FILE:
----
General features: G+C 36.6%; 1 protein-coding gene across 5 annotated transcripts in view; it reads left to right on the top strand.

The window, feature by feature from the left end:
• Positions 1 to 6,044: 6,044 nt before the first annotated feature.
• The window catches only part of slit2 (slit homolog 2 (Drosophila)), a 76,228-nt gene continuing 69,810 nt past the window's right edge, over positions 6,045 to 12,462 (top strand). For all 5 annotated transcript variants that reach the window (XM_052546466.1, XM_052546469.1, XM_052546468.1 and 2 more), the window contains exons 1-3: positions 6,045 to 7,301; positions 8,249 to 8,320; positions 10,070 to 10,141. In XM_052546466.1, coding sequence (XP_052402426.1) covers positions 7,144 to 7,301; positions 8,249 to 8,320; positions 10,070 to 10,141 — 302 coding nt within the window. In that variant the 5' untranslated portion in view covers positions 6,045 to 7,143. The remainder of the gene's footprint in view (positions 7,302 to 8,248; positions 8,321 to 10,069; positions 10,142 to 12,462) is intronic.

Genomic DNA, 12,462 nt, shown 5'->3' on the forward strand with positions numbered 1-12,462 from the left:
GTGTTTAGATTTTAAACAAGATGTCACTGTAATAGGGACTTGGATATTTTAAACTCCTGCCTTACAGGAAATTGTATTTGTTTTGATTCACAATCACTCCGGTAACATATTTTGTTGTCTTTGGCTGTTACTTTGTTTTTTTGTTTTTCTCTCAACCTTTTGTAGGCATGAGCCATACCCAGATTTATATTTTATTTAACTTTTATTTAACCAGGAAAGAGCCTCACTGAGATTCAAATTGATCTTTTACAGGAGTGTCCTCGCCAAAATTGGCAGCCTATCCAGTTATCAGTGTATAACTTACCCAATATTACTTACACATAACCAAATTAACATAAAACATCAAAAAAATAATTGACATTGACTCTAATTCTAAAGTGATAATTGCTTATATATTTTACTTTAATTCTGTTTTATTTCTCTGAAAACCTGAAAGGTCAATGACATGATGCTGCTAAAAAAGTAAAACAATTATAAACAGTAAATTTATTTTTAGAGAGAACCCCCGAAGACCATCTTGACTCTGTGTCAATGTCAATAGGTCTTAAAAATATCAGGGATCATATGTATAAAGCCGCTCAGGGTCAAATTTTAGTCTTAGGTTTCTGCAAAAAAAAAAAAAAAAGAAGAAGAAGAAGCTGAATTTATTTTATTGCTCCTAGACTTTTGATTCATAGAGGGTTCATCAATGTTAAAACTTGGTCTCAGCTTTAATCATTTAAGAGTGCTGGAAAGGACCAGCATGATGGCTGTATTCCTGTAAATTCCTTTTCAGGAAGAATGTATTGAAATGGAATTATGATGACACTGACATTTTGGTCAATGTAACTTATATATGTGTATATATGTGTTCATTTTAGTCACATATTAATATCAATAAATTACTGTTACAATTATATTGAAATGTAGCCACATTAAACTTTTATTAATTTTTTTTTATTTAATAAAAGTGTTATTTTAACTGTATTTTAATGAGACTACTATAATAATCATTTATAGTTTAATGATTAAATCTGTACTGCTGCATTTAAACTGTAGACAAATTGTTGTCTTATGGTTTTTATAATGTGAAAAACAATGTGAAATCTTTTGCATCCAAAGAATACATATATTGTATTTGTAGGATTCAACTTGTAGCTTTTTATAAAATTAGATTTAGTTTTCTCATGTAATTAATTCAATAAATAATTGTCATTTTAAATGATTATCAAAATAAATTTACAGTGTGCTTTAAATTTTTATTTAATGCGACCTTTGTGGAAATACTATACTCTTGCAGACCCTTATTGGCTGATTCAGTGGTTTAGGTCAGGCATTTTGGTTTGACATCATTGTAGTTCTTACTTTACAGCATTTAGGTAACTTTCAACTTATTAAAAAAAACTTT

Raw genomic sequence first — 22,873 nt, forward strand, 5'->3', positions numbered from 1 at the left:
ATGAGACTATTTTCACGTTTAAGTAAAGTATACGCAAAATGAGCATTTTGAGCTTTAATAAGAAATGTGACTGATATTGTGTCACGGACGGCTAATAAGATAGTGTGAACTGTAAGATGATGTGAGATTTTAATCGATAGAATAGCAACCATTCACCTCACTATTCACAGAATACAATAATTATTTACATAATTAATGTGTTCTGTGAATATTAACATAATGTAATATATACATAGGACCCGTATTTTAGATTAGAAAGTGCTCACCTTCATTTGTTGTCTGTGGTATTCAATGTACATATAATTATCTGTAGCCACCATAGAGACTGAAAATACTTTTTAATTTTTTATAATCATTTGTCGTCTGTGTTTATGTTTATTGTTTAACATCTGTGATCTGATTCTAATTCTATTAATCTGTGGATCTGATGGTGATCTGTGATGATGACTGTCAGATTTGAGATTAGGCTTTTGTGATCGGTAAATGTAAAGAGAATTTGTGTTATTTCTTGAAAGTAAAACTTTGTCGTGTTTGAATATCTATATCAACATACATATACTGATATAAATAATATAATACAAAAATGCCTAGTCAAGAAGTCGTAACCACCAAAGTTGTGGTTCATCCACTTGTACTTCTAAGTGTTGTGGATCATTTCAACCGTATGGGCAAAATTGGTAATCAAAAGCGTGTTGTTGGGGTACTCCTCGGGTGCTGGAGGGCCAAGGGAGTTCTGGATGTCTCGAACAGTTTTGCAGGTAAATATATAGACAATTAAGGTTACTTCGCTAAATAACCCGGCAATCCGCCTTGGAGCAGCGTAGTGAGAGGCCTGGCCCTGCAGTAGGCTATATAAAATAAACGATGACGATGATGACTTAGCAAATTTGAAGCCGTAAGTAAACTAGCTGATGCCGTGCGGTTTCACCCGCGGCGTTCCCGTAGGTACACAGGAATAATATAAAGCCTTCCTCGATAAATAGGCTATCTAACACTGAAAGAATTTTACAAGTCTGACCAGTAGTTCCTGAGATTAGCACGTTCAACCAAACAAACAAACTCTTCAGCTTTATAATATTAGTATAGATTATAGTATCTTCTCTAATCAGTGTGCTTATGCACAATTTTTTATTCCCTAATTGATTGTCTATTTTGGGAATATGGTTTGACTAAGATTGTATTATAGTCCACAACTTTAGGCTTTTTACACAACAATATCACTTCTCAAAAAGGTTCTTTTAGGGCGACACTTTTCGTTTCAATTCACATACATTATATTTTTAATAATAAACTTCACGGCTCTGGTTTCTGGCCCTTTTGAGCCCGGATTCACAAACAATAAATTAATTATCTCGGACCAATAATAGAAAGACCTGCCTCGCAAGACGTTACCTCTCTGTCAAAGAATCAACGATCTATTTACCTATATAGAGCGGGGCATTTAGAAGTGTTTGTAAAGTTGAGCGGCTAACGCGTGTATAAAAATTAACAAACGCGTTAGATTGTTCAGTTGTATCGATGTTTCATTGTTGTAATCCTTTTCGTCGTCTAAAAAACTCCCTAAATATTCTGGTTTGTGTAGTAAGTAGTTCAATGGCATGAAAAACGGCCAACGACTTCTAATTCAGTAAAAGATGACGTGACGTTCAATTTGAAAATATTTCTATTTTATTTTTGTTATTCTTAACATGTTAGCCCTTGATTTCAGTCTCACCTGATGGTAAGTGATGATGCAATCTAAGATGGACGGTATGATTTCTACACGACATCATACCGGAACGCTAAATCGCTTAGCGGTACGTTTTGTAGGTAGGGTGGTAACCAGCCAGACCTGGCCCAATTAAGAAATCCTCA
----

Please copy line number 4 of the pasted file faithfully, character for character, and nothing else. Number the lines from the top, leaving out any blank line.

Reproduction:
• The window catches only part of slit2 (slit homolog 2 (Drosophila)), a 76,228-nt gene continuing 69,810 nt past the window's right edge, over positions 6,045 to 12,462 (top strand). For all 5 annotated transcript variants that reach the window (XM_052546466.1, XM_052546469.1, XM_052546468.1 and 2 more), the window contains exons 1-3: positions 6,045 to 7,301; positions 8,249 to 8,320; positions 10,070 to 10,141. In XM_052546466.1, coding sequence (XP_052402426.1) covers positions 7,144 to 7,301; positions 8,249 to 8,320; positions 10,070 to 10,141 — 302 coding nt within the window. In that variant the 5' untranslated portion in view covers positions 6,045 to 7,143. The remainder of the gene's footprint in view (positions 7,302 to 8,248; positions 8,321 to 10,069; positions 10,142 to 12,462) is intronic.